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Three Bedtime Building Blocks For Your Child

The use of building blocks is a great teaching tool in helping bedtime become easier for both you and your child. Just like a step stool helps the little ones reach the sink or a scaffold helps a construction worker reach higher heights, building blocks help your child to learn to sleep on their own. It is a great esteem building tool also as children feel great when they can do something on their own.

The building blocks you will use are sleep cues. The big fancy term used in the medical field is “sleep onset associations”. The great thing about these sleep cues is that when they are used consistently they tell the brain that it’s time to slow down and rest. This is great for both you and your child because once these are set in place your child’s brain will automatically respond to these cues.

Children learn about associations between events and objects and can relate that to falling asleep at the age of six months. If you will recall in my post on when you should start teaching them this skill it’s  at around 4 months. I also mentioned that you don’t expect them to have this skilled mastered but that you can introduce them to it at that age. Young children and babies begin to learn that certain things done in a certain order will lead them  to sleep. The cues I’m about to share with you are scientifically proven  to help children as well as adults begin to wind down and begin to feel sleepy.

Cue 1: Create an atmosphere that’s conducive to sleep by turning off all excess lights. You will want to close the curtains and pull down the shades. Light stimulates the body to stay awake  while darkness signals sleep to the body. This also tells the brain to produce melatonin, a hormone in the body that regulates the body’s rhythms and also helps us to feel sleepy. This is also true for any television, computer or electronic toy light or lighted clocks.

For me and my family this was the time where we would do a quite activity mainly reading. I also like to use this time to stretch. You can also have your child do quite activities like puzzles, or play quietly for a little while before bed. My favorite is the reading though because that’s the start of a great habit for them to get into.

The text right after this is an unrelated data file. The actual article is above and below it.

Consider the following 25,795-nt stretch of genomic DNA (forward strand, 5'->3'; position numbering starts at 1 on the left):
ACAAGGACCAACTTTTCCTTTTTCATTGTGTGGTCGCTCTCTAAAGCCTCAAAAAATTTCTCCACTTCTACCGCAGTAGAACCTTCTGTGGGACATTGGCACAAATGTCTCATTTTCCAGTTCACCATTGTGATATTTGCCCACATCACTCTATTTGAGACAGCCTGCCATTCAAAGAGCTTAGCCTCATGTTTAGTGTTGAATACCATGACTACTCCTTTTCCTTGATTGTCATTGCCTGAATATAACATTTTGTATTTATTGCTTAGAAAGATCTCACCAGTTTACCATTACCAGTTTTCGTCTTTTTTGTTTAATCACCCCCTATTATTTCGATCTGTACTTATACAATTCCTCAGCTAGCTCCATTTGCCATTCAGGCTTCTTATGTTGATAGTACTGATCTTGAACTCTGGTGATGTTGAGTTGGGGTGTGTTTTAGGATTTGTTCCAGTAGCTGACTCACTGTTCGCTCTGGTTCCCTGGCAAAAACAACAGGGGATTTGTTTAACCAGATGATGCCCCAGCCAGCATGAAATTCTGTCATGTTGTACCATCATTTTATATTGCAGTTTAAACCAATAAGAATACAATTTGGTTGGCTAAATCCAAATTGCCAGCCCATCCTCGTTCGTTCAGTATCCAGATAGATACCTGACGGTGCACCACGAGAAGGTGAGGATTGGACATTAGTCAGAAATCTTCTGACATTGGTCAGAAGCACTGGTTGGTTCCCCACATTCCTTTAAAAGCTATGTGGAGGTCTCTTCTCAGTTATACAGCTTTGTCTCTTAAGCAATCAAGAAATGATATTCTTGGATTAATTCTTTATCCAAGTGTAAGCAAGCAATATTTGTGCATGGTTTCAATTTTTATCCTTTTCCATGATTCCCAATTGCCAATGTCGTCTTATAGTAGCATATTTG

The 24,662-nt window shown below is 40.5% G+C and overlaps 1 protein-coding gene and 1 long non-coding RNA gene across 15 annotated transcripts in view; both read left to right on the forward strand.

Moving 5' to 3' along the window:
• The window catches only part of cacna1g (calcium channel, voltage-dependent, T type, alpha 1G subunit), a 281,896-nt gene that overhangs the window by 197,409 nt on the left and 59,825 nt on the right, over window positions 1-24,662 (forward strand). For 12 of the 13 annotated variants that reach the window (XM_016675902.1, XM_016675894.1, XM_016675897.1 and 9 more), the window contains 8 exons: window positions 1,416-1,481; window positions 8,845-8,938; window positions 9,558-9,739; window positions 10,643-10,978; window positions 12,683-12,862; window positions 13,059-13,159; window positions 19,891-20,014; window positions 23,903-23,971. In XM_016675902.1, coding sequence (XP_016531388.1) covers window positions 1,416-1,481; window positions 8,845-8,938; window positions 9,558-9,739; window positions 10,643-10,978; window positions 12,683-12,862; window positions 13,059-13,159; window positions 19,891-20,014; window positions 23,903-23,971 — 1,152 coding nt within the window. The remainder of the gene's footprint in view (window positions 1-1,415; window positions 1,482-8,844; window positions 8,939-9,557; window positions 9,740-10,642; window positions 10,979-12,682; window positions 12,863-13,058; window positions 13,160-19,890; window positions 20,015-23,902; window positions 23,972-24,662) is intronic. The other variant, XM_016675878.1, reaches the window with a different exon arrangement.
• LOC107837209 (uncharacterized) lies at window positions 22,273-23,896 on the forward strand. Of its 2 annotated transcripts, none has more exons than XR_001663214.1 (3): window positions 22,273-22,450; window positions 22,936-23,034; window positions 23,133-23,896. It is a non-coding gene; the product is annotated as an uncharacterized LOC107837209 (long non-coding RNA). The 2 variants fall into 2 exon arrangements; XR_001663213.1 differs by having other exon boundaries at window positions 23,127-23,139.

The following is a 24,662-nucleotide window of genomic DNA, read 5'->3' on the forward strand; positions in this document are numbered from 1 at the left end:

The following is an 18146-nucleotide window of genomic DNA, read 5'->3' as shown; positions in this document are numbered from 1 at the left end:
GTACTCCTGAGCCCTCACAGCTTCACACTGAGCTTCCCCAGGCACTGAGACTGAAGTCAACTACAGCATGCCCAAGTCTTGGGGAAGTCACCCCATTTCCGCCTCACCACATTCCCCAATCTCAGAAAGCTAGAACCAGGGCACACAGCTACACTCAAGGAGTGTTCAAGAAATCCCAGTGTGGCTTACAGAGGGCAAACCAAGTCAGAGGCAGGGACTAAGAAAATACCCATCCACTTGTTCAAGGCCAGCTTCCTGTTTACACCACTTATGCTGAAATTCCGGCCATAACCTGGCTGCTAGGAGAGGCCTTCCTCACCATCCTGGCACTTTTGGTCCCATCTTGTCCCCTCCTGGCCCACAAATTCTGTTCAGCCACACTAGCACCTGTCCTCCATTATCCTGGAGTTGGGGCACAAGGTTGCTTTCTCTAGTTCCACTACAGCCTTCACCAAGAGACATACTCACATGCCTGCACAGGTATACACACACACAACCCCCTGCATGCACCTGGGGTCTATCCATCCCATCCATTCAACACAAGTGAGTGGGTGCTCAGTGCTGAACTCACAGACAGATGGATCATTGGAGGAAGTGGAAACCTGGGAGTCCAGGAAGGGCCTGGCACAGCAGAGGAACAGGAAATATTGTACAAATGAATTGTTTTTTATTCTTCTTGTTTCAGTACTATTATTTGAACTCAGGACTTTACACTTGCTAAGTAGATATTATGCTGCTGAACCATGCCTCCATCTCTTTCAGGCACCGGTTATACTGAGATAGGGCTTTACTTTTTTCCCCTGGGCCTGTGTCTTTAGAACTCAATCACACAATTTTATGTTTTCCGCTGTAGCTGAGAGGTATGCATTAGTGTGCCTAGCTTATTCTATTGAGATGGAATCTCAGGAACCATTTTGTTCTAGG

Cue 2: Use sound, it can be music, white noise, rain forest sounds or ocean waves. You will want to put this on from 30 minutes to an hour before it’s time to go to bed. The music should be soothing and relaxing. Also in order for it to work and be effective you need to consistently play the exact same song or cd every time. I was at one of my schools nap time and they were playing a world music cd. I loved it. The teacher told me she used the same one at the same time every day to signal to help the kids with getting into a sleep routine.

Cue 3: Use a calming scent like lavender or gardenia. These two scents have been associated with creating calming effects in the body. The scent of lavender has been proven to slow down the nervous system and promote deep sleep.  You can put some oil in a pot and boil it to create that aroma all through out your house. It will help everyone in the house to calm down. You can use a drop of two in your child’s bathwater.

I hope these three cues will help you in getting your child to bed and to sleep. Remember you are trying to create a routine by using these building blocks. They will help make getting your child to bed easier. Please share this information with your family and friends both through social media and word of mouth. Also please share what you use for your bedtime routine.  Have a great day! :-)

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